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reality show. "variety" says he will probably in low-price figures for the episodes. shortly, coming up "bloomberg daybreak: americas," with david westin and jonathan ferro. it is friday, the friday before said. the story is the virgin monetary policy. we will discuss that with ellen zentner. she is with morgan stanley. on tom keene's birthday, joining, mgm resorts macau toly to celebrate the weekend. you are missing out. tom: it is amazing. i got this lovely birthday gift from my team, and these are jon
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ferro roche chocolates. i have not had any yet because they are 90 proof. sending you toe be chinese ambassador, tom? that is your birthday present? tom: therefrom the ferro heartland. sendingld you imagine tom to beijing? tom: it would be frightening. joining us now, someone with his on, david theerday, david, for first time ever on air, i framed at 20,000. we are at a new place in this bull market, archway? david: we certainly are, but i am tilted offense -- overweight stocks, overweight credit for balance for folios, generate
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high single-digit returns. there will be a time not to be bullish but i think will markets do not die of old age, they die of mistakes. big you are great at the cap, mid-cap, small cap mix. how has mr. trump change that makes? do you go trump multinational, or mid-cap/small cap? david: you want a healthy overweight small admit cap stocks. in theove the needle right direction for animal spirits and growth, that should be more beneficial to small cap earnings that will outperform large cap earnings. i am still finding plenty of small and mid-cap stocks that are generating above average free cash flow, and that makes you want to stay in the small caps healthy. can you not see the small or medium caps that are a lot more volatile than the
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bigger cap's? in the u.k. they are much more sensitive to currency swings and things like that. they could go higher, but there is a bigger risk. david: always a bigger risk, all the way back to the data from the 1920's. more volatility. if you pay heed to the cash flow generation from those companies and look at the ability of the companies to be good generators of capital, good stewards of capital, and you lean to the value side within the small cap area, that is where you will find the sweet spot, even though value stocks have had a tremendous move since spring of this year. francine: this is what you're focusing on, small caps. david: we focus on everything, but small caps are a great place to be. francine: stocks or corporate bonds? sorry, tom. tom: go ahead, francine. francine: stocks or bonds? david: stocks. tom: i am going to guess citi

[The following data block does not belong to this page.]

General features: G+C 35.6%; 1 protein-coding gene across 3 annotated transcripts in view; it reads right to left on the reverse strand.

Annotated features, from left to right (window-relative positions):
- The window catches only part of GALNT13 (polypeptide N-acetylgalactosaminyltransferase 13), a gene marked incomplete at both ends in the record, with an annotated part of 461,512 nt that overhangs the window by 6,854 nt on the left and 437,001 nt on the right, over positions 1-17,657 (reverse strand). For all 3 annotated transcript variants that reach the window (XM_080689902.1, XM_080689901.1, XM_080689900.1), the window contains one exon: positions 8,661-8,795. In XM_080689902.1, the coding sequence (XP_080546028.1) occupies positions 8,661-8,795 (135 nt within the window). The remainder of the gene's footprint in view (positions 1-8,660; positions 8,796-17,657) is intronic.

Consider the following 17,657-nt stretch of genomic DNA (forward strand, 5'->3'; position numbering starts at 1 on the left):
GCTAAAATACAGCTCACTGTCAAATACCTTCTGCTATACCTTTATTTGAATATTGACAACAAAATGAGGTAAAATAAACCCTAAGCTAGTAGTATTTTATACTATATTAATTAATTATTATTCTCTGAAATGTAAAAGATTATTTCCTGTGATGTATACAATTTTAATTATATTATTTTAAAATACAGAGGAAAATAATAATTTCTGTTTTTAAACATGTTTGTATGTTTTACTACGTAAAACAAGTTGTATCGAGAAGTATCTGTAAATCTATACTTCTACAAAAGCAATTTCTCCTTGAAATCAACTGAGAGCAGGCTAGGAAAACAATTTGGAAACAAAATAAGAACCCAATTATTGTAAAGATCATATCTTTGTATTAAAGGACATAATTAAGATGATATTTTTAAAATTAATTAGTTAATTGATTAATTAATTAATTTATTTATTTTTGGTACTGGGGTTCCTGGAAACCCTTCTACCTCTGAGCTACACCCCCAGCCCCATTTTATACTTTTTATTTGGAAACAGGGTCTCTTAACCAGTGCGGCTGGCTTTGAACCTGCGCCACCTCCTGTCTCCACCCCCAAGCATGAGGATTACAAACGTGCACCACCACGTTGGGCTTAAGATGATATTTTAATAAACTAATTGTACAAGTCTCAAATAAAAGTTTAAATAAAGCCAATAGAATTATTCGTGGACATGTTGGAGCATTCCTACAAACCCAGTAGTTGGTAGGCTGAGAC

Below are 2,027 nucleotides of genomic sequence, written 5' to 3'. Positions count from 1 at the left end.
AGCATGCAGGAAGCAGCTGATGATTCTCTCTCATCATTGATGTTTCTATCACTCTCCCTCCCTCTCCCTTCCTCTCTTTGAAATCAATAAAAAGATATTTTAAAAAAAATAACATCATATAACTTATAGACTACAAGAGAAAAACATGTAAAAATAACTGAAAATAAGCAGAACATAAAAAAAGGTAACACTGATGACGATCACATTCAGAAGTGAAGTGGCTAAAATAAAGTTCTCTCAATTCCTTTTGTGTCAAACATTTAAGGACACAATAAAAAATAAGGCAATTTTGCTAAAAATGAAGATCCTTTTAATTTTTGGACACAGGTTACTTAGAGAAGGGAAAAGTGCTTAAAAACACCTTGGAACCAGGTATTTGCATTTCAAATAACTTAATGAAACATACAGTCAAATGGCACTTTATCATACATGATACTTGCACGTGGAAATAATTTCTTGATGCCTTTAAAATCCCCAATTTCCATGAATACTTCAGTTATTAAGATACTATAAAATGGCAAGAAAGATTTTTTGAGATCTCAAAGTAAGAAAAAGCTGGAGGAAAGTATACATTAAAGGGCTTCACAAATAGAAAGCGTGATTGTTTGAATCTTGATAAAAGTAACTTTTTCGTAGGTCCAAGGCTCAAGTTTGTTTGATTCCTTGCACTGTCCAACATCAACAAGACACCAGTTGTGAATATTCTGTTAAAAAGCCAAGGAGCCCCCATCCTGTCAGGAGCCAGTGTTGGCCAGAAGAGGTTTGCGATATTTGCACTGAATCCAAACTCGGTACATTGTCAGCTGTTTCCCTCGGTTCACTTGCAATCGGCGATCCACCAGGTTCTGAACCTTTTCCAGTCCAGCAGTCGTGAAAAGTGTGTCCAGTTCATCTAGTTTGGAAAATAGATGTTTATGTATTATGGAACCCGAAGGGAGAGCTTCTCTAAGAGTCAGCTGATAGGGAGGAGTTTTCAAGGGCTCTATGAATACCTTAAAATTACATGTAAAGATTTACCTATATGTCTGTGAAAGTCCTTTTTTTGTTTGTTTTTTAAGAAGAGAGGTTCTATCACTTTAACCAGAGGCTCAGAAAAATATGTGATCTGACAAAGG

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has a much more multinational view. steven: we are equal at the moment on small caps and large caps in the united states market. abouto you think corporate tax reform and how much expectations for domestically focused stocks have risen, including wall building stocks? david: sure. the needle is moving in the right direction for fiscal policy and tax policy. maybe curb your enthusiasm, as it is going to take a while to happen. but when it does happen, we know the market as a discounting mechanism should be better for small caps relative to large caps. tom: i am going to rip up the script. we have -- i think of meredith whitney and her call on pension plans -- the shock of dallas. dallas has fallen apart. they are limiting withdrawals from pension plans. what will be see from our public sector pension plans with new actuarial assumptions next year?
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publicthe average pension probably has an actuarial assumption rate between 7.5 and 7.75. 6.75, you have to stretch offense. tom: that 7% number is a fiction, right? steven: it is certainly taking a lot of risk and a good chance that you do not make it. at boston university is down here at 2.3%. steven: i hope we are talking about inflation-adjusted. where is the actuarial assumption, gentleman? david: short-term it is going to be tough given the low yielding bonds. you have to tilt offense to get 6.75 range.
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if you look at the rolling rate of return of the s&p 500, it usually does not go below 8. tom: thank you so much. david sowerby will continue with us on bloomberg radio. getting fired up about the actuarial assumption. the actuarial flightpath of my birthday. i think i am at the point where the actuarial tables -- there is a kink, if you would, where i am. francine: 25 again, tom. tom: please. how about 49? i will take it. we will look to december 14, wednesday, and our special fed coverage. that will be an important press conference with chair yellen. this friday. stay with us. this is bloomberg. ♪